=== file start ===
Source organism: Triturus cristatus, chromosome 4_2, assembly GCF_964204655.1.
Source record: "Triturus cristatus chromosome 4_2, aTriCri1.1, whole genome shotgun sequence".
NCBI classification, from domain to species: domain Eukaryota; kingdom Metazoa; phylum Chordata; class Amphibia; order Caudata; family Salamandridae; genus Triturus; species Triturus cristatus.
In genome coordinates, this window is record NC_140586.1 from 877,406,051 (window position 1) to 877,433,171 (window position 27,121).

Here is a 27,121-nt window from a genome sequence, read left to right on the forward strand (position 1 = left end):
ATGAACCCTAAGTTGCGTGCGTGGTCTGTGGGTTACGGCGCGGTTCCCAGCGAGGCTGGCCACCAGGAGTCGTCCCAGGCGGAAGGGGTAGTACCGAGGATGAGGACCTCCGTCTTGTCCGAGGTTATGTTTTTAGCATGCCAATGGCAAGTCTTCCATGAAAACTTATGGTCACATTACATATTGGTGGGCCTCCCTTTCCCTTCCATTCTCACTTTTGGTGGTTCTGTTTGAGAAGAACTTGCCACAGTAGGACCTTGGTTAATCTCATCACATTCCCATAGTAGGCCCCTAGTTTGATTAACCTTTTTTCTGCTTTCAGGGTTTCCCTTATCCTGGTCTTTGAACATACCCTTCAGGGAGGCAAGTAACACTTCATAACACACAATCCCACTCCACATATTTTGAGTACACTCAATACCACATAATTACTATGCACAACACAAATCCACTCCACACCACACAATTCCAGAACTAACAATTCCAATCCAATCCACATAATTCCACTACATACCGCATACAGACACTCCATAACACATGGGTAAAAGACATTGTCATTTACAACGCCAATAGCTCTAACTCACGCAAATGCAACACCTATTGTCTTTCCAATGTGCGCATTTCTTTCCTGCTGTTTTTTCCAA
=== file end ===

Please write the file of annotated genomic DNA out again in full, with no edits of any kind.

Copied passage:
Source organism: Triturus cristatus, chromosome 4_2, assembly GCF_964204655.1.
Source record: "Triturus cristatus chromosome 4_2, aTriCri1.1, whole genome shotgun sequence".
NCBI classification, from domain to species: domain Eukaryota; kingdom Metazoa; phylum Chordata; class Amphibia; order Caudata; family Salamandridae; genus Triturus; species Triturus cristatus.
In genome coordinates, this window is record NC_140586.1 from 877,406,051 (window position 1) to 877,433,171 (window position 27,121).

Here is a 27,121-nt window from a genome sequence, read left to right on the forward strand (position 1 = left end):
ATGAACCCTAAGTTGCGTGCGTGGTCTGTGGGTTACGGCGCGGTTCCCAGCGAGGCTGGCCACCAGGAGTCGTCCCAGGCGGAAGGGGTAGTACCGAGGATGAGGACCTCCGTCTTGTCCGAGGTTATGTTTTTAGCATGCCAATGGCAAGTCTTCCATGAAAACTTATGGTCACATTACATATTGGTGGGCCTCCCTTTCCCTTCCATTCTCACTTTTGGTGGTTCTGTTTGAGAAGAACTTGCCACAGTAGGACCTTGGTTAATCTCATCACATTCCCATAGTAGGCCCCTAGTTTGATTAACCTTTTTTCTGCTTTCAGGGTTTCCCTTATCCTGGTCTTTGAACATACCCTTCAGGGAGGCAAGTAACACTTCATAACACACAATCCCACTCCACATATTTTGAGTACACTCAATACCACATAATTACTATGCACAACACAAATCCACTCCACACCACACAATTCCAGAACTAACAATTCCAATCCAATCCACATAATTCCACTACATACCGCATACAGACACTCCATAACACATGGGTAAAAGACATTGTCATTTACAACGCCAATAGCTCTAACTCACGCAAATGCAACACCTATTGTCTTTCCAATGTGCGCATTTCTTTCCTGCTGTTTTTTCCAA